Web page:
• Predicted: Sam Warburton, Sean O’Brien, John Hardie, Dan Lydiate, Chris Robshaw.
  • In with a shot: Justin Tipuric, CJ Stander, James Haskell, Peter O’Mahony.
  • Wildcards: Tom Croft, Sam Underhill.

Number Eight:

Based on performances in the past few years, there seems to be only one candidate for the position of first choice number eight on this tour, and that is Taulupe Faletau. He is arguably second only to Kieran Read as the world’s best number eight (bear in mind I am not including David Pocock in this, as he is a flanker who happens to currently be playing number eight). In the 2016 Six Nations, the outstanding number eight was Billy Vunipola, and he should also make the trip. Expect competition from the experienced Jamie Heaslip, David Denton, and Nathan Hughes (who will by then have qualified for selection for England and the Lions). But it seems highly likely that it will be Faletau and Vunipola who travel to New Zealand.

  • Prediction: Taulupe Faletau, Billy Vunipola.
  • In with a shot: Jamie Heaslip, David Denton, Nathan Hughes.
  • Wildcard: Jack Clifford.



In 2013, the Lions selected Mike Phillips, Conor Murray, and Ben Youngs as the three scrum-halves for the tour. I would suggest that Murray and Youngs both have a good chance of also making the tour this time around. But, in my opinion, the outstanding scrum-half available for selection is, Rhys Webb. His pace and accuracy of passing, as well as his understanding with likely test starters Faletau and Dan Bigger will prove invaluable to the Lions side. England’s Danny Care is perhaps the most like-for-like replacement available for Webb, and for this reason he should also be considered. Whilst Conor Murray offers something different with his excellent tactical kicking game. I would also expect the likes of Greig Laidlaw and Ben Youngs to be considered, whilst the excellent form shown by Kieran Marmion for Connacht this season may yet catapult him into the Ireland team and a Lions call-up.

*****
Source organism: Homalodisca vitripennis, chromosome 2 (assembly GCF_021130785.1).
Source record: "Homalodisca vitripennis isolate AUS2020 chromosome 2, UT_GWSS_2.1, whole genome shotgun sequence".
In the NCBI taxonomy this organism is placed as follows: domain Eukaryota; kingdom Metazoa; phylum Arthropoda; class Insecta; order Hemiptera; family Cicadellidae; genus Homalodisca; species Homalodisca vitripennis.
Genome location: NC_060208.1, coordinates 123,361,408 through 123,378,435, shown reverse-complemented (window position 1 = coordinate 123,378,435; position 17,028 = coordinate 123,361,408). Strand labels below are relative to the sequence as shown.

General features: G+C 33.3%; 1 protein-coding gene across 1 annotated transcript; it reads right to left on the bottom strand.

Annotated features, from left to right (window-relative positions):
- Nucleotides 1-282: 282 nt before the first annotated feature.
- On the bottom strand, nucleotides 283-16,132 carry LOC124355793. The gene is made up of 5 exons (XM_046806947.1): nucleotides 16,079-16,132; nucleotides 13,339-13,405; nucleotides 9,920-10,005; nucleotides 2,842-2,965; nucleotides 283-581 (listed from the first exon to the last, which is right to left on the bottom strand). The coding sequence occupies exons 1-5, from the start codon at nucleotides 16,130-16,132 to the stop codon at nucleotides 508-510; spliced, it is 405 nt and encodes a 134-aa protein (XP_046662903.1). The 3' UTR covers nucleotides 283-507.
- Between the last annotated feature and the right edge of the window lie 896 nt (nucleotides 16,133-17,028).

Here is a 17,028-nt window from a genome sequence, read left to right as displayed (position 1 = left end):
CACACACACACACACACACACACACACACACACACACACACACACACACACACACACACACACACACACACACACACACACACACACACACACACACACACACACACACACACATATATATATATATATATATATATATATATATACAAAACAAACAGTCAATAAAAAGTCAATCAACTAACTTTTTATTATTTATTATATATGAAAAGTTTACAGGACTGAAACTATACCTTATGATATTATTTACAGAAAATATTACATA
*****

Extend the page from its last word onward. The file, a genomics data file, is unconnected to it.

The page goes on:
• Predicted: Rhys Webb, Conor Murray, Danny Care.
  • In with a shot: Ben Youngs, Greig Laidlaw, Gareth Davies.
  • Wildcards: Kieran Marmion, Dan Robson.


After this phenomenal performances in the 2015 World Cup, and his excellent showing following the tournament, the consensus seems to be that Dan Biggar is the presumptive test match fly-half for next year’s Lions tour. This is not a view which I am going to argue with. The much more interesting battle is for the second slot in the squad. Jonny Sexton started all three test matches in 2013, and although he has been somewhat disappointing this season, he showed signs of a return to his best form in the recent Pro12 playoffs. Owen Farrell, who also toured in 2013, has been the outstanding fly-half in the Aviva Premiership this season, and looks set to start for England in their upcoming test series against Australia. Both these players have strong cases for inclusion this time around. Despite his loss of form this season, we should not rule George Ford out of selection, whilst Finn Russell offers a completely different game from Biggar. Ultimately though, if Gatland is coach the expect Farrell to be selected, as Gatland is a big fan of his abrasive edge.

  • Predicted: Dan Biggar, Owen Farrell.
  • In with a shot: Jonny Sexton, George Ford.
  • Wildcards: Finn Russell, Danny Cipriani.